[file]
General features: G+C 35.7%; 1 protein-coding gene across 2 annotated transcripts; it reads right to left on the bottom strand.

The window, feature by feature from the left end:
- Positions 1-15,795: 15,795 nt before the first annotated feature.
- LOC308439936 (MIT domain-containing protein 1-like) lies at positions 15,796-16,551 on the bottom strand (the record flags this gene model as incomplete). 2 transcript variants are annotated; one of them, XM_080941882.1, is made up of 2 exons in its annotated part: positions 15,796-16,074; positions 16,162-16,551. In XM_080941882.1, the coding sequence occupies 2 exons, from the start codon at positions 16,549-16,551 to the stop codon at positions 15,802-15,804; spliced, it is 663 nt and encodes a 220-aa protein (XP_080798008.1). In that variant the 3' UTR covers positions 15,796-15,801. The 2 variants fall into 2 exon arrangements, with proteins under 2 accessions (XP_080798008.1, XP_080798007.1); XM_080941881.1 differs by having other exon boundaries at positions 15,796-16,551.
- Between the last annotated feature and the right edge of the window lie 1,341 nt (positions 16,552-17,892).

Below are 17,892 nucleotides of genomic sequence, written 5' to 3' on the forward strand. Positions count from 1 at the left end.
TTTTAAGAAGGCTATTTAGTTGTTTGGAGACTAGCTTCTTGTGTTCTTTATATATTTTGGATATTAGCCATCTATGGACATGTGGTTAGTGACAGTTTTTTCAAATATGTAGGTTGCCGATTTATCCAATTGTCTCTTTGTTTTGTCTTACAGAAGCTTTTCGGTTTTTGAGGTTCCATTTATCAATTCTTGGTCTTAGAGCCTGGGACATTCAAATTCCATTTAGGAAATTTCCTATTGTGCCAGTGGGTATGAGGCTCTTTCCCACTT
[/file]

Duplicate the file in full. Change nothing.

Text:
General features: G+C 35.7%; 1 protein-coding gene across 2 annotated transcripts; it reads right to left on the bottom strand.

The window, feature by feature from the left end:
- Positions 1-15,795: 15,795 nt before the first annotated feature.
- LOC308439936 (MIT domain-containing protein 1-like) lies at positions 15,796-16,551 on the bottom strand (the record flags this gene model as incomplete). 2 transcript variants are annotated; one of them, XM_080941882.1, is made up of 2 exons in its annotated part: positions 15,796-16,074; positions 16,162-16,551. In XM_080941882.1, the coding sequence occupies 2 exons, from the start codon at positions 16,549-16,551 to the stop codon at positions 15,802-15,804; spliced, it is 663 nt and encodes a 220-aa protein (XP_080798008.1). In that variant the 3' UTR covers positions 15,796-15,801. The 2 variants fall into 2 exon arrangements, with proteins under 2 accessions (XP_080798008.1, XP_080798007.1); XM_080941881.1 differs by having other exon boundaries at positions 15,796-16,551.
- Between the last annotated feature and the right edge of the window lie 1,341 nt (positions 16,552-17,892).

Below are 17,892 nucleotides of genomic sequence, written 5' to 3' on the forward strand. Positions count from 1 at the left end.
TTTTAAGAAGGCTATTTAGTTGTTTGGAGACTAGCTTCTTGTGTTCTTTATATATTTTGGATATTAGCCATCTATGGACATGTGGTTAGTGACAGTTTTTTCAAATATGTAGGTTGCCGATTTATCCAATTGTCTCTTTGTTTTGTCTTACAGAAGCTTTTCGGTTTTTGAGGTTCCATTTATCAATTCTTGGTCTTAGAGCCTGGGACATTCAAATTCCATTTAGGAAATTTCCTATTGTGCCAGTGGGTATGAGGCTCTTTCCCACTT